The Browns played their last game of the season in Cleveland.
And running back Jim Brown played his last game in Cleveland -- ever.
That all happened on Dec. 5, 1965 as the Browns rallied from a nine-point halftime deficit to defeat the Washington Redskins, 24-16, in front of a crowd of 77,765 at Cleveland Stadium.
The defending NFL-champion Browns captured their fifth straight victory and improved to 10-2 with two games left as they rolled toward their second straight Eastern Conference title. They would finish 11-3, getting their most regular-season wins since 1953.
The Redskins, who had won five of their previous six games, fell to 5-7 en route to a 6-8 finish in the last of their five seasons under coach Bill McPeek. He would be replaced in the offseason by Browns Pro Football Hall of Fame quarterback Otto Graham.
But the bigger story that day was the swan song of the great Brown, though no one knew it then. A Hall of Famer as well and arguably the greatest player of all-time, Brown appeared to be at the top of his game and seemingly still had a lot left since he was only 29 years old.
He was on his way to leading the NFL in rushing yards for the eighth time in his nine-year career, getting 1,544 yards and 17 touchdowns. He also finished second on the team with 34 receptions, four of which went for scores.
Only two years previous, in 1963, he had set an NFL record with a staggering 1,863 rushing yards.
Brown was indeed the heart and soul of the Browns, and had become the face of the franchise following Graham’s retirement after the 1955 season and founding coach Paul Brown’s dismissal just three years before. It was impossible to think of the team without him.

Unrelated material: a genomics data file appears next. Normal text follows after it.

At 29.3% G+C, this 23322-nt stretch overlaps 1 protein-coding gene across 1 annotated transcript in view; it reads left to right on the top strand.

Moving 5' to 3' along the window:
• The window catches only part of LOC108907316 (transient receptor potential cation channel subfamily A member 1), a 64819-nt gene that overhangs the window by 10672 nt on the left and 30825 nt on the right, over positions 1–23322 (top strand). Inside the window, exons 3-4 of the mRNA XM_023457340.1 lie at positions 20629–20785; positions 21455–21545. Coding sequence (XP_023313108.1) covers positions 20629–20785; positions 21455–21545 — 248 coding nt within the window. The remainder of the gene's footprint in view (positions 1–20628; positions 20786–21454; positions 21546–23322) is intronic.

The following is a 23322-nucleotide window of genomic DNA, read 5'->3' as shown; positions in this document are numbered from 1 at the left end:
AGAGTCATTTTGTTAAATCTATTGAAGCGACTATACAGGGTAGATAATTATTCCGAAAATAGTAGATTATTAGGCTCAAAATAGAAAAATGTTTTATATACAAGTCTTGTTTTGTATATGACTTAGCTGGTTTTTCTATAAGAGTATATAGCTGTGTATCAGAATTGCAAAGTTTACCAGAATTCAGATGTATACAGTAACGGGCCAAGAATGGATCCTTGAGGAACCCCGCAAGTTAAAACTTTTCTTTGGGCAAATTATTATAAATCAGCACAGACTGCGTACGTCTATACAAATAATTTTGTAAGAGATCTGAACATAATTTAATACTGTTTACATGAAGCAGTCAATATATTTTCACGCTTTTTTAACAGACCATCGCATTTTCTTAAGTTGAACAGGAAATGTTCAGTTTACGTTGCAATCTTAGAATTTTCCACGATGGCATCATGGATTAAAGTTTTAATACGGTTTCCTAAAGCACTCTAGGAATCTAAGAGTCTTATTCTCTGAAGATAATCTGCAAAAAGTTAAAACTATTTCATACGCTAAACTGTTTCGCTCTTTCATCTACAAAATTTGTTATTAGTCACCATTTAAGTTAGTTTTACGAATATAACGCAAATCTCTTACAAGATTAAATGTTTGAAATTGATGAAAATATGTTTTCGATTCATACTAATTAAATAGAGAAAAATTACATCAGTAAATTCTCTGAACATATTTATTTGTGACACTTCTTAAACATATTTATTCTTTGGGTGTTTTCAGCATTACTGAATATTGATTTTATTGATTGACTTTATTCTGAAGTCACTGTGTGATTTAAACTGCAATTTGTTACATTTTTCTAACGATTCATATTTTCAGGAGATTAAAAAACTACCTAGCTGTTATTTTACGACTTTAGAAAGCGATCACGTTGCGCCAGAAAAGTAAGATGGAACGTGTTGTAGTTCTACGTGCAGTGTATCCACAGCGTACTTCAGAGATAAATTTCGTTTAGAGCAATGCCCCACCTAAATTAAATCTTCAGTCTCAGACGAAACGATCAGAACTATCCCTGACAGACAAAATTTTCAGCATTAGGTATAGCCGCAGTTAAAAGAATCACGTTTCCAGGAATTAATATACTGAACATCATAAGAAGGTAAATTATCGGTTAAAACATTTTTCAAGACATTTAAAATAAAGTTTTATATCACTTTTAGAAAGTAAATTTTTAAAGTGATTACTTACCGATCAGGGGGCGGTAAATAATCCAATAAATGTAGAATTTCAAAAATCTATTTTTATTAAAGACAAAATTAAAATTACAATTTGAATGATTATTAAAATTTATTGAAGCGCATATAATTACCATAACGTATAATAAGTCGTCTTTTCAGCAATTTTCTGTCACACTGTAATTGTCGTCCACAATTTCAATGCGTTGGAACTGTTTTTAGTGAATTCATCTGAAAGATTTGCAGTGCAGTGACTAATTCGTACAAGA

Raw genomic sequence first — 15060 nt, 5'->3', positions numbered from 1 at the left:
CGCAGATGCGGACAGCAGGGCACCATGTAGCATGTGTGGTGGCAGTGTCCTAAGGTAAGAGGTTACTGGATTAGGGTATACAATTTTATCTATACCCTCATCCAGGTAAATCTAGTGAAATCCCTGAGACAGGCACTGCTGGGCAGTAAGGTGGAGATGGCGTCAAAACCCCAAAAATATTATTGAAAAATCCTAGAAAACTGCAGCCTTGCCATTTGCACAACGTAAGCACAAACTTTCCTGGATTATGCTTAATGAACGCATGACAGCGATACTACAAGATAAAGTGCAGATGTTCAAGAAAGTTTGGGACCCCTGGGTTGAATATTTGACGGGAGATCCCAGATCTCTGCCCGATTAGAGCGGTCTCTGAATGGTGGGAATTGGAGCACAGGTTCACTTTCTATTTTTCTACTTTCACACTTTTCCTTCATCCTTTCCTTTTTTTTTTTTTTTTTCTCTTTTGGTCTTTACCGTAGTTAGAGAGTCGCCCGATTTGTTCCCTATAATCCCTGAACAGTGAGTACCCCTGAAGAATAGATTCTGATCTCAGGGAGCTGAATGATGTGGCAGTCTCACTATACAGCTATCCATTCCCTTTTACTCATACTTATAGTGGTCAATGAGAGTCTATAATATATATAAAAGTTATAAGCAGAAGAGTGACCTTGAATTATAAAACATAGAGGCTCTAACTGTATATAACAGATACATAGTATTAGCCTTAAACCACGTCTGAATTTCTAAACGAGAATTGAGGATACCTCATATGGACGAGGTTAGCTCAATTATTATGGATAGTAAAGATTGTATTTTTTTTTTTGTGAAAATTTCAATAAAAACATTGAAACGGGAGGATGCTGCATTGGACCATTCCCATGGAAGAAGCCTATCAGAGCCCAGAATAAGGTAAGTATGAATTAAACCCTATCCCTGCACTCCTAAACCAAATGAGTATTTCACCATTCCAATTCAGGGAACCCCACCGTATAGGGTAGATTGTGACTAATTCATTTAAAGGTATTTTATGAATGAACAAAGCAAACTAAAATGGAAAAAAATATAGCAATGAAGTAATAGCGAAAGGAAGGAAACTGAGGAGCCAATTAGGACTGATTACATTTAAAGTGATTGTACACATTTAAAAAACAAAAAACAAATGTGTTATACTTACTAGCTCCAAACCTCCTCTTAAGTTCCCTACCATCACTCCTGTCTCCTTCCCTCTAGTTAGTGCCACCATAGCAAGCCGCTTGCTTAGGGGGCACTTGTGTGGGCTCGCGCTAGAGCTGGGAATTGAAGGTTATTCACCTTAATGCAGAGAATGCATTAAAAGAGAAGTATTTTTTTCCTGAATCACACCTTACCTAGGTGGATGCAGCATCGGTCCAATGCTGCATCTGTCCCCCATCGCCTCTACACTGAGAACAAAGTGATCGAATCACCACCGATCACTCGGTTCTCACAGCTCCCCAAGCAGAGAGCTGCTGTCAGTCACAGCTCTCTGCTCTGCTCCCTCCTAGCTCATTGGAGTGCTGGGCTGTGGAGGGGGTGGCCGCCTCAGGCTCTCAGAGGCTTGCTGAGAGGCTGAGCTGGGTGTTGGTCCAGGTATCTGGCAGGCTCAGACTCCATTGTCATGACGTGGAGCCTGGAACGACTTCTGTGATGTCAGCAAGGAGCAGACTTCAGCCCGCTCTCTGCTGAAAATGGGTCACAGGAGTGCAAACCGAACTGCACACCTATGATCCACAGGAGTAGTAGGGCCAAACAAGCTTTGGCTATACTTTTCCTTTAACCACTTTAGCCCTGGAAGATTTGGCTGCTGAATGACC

Brown rushed for 141 yards on 27 carries against the Redskins, averaging 5.22 yards a carry, which was also his career average.
In addition, he scored the clinching touchdown on a five-yard run in the fourth quarter to make the final score 24-16.
The Redskins led, 6-0, after the first quarter (they missed the extra point) on Charley Taylor’s two-yard run.
Quarterback Frank Ryan and Gary Collins, the heroes of the 27-0 upset victory over the Baltimore Colts in the 1964 NFL Championship Game by combining for three touchdown passes, hooked up for a seven-yard score at the start of the second quarter and Cleveland led 7-6 after Hall of Famer Lou Groza booted the conversion.
But Sonny Jurgensen’s six-yard pass to Pat Richter and Bob Jenck’s 20-yard field goal gave the lead back to the Redskins at halftime, 16-7.
Groza’s 42-yard field goal in the third quarter cut the deficit to 16-10, then wide receiver Tom Hutchinson caught a 17-yard TD pass from Ryan in the fourth quarter to put Cleveland in front for good, 17-16.